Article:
Donald Sterling plans to still sue the NBA, according to a statement released by his attorney Monday.
"The action taken by [NBA Commissioner] Adam Silver and the NBA constitutes a violation of my rights and fly in the face of the freedoms that are afforded to all Americans," Sterling said through attorney Bobby Samini. "I have decided that I must fight to protect my rights. While my position may not be popular, I believe that my rights to privacy and the preservation of my rights to due process should not be trampled."
While Sterling may be ready to continue to press his case against the NBA, including a $1-billion lawsuit he filed two weeks ago, his wife, Shelly, can also go to court in an attempt to clarify her right to control the team and its sale to Steve Ballmer for $2 billion.
Shelly Sterling had previously become the sole trustee after her lawyers sent a letter to Donald Sterling on May 29, informing him that she was in charge because of his inability to conduct business affairs.
While it is not required in the terms of the trust, Shelly Sterling could go to court to try to get a judge to validate her position. That would prevent another 11th-hour challenge from her husband.
In such a court action, Shelly Sterling would presumably bring forward the brain scans that her husband submitted to as well as reports written by the pair of neurologists.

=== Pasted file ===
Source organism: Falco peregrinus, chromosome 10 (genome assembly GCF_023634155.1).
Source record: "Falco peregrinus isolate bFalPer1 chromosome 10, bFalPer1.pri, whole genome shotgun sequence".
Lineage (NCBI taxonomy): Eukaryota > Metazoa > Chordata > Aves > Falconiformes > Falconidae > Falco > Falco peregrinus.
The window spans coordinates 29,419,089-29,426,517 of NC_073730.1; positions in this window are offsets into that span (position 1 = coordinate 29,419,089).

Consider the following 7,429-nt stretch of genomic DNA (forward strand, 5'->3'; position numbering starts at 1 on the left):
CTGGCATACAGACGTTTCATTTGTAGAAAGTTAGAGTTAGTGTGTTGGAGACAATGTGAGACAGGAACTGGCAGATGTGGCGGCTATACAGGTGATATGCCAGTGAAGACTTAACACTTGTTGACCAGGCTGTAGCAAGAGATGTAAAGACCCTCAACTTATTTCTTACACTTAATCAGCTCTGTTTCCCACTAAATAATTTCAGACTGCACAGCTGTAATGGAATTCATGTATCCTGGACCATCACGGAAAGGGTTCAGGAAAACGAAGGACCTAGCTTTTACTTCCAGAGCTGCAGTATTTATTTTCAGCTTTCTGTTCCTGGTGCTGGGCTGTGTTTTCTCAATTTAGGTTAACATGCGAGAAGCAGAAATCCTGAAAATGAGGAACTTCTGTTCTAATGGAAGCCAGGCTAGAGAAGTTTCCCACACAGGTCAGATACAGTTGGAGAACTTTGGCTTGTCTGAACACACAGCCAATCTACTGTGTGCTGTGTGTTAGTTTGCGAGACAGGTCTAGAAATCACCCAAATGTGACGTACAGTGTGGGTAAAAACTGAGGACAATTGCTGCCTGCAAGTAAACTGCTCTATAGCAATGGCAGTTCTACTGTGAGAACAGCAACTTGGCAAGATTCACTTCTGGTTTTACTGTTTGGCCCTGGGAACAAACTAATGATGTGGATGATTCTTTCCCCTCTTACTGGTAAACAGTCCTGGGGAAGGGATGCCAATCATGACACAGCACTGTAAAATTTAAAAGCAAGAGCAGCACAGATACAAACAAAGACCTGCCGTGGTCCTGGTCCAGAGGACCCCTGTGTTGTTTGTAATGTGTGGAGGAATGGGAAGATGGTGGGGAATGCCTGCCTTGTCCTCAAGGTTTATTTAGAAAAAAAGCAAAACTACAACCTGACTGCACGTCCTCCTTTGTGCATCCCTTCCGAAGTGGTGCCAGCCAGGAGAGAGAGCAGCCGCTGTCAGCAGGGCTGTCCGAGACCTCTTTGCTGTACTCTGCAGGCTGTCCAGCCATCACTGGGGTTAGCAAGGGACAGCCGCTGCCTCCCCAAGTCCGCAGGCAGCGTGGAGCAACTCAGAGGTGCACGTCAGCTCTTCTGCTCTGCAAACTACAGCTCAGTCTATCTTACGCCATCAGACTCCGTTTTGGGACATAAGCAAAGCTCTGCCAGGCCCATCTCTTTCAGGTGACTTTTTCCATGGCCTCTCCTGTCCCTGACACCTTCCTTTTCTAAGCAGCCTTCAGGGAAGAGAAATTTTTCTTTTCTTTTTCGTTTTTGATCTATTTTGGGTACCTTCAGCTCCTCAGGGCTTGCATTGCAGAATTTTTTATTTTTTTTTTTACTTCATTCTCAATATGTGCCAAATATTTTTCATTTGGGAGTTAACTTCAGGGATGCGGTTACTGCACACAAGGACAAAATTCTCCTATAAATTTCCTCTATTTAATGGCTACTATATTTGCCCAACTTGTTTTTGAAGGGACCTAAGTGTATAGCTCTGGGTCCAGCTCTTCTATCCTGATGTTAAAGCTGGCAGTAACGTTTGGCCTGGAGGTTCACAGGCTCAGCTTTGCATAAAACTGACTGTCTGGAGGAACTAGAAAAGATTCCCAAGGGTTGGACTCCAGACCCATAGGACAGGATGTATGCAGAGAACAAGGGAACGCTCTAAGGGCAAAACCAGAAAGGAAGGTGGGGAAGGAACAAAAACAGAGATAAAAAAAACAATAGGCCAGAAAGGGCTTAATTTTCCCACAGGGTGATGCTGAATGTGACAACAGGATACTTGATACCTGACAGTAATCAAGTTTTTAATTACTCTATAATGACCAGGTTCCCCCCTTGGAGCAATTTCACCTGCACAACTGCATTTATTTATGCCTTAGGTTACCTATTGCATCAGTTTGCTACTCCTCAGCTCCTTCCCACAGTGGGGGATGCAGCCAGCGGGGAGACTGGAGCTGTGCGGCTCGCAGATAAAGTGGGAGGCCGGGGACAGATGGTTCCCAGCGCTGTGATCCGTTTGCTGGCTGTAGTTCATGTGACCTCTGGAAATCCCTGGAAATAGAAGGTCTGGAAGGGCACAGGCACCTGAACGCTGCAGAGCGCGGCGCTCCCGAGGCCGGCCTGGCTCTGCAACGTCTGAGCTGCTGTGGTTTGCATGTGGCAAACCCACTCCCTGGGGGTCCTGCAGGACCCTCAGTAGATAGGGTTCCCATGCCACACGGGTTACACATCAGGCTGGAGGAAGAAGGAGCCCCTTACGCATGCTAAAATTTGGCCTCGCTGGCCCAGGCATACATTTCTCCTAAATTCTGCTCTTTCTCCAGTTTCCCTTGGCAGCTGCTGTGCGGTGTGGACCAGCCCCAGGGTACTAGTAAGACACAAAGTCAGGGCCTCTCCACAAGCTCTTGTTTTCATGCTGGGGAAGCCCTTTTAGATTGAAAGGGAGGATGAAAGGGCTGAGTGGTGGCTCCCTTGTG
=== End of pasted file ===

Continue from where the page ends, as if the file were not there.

People familiar with the bidding for the Clippers, who asked not to be identified because of the sensitivity of the matter, said Donald Sterling's topsy-turvy behavior in regard to the sale also could be presented as evidence.
After signing a letter May 22 saying he gave his wife the right to negotiate a sale of the Clippers, including his 50% interest, Sterling later said he only meant for her to negotiate, not complete a deal.
Then, last week, Sterling sent signals that he was at peace with the transaction and would let it go through, even issuing a statement through Samini saying he would not continue his fight.
A different attorney for Donald Sterling later said that Sterling believed the NBA would drop its $2.5-million fine and lifetime ban against him, something the league said it never agreed to do. When Sterling learned that the fine and ban remained in place, his camp again gave combative signals.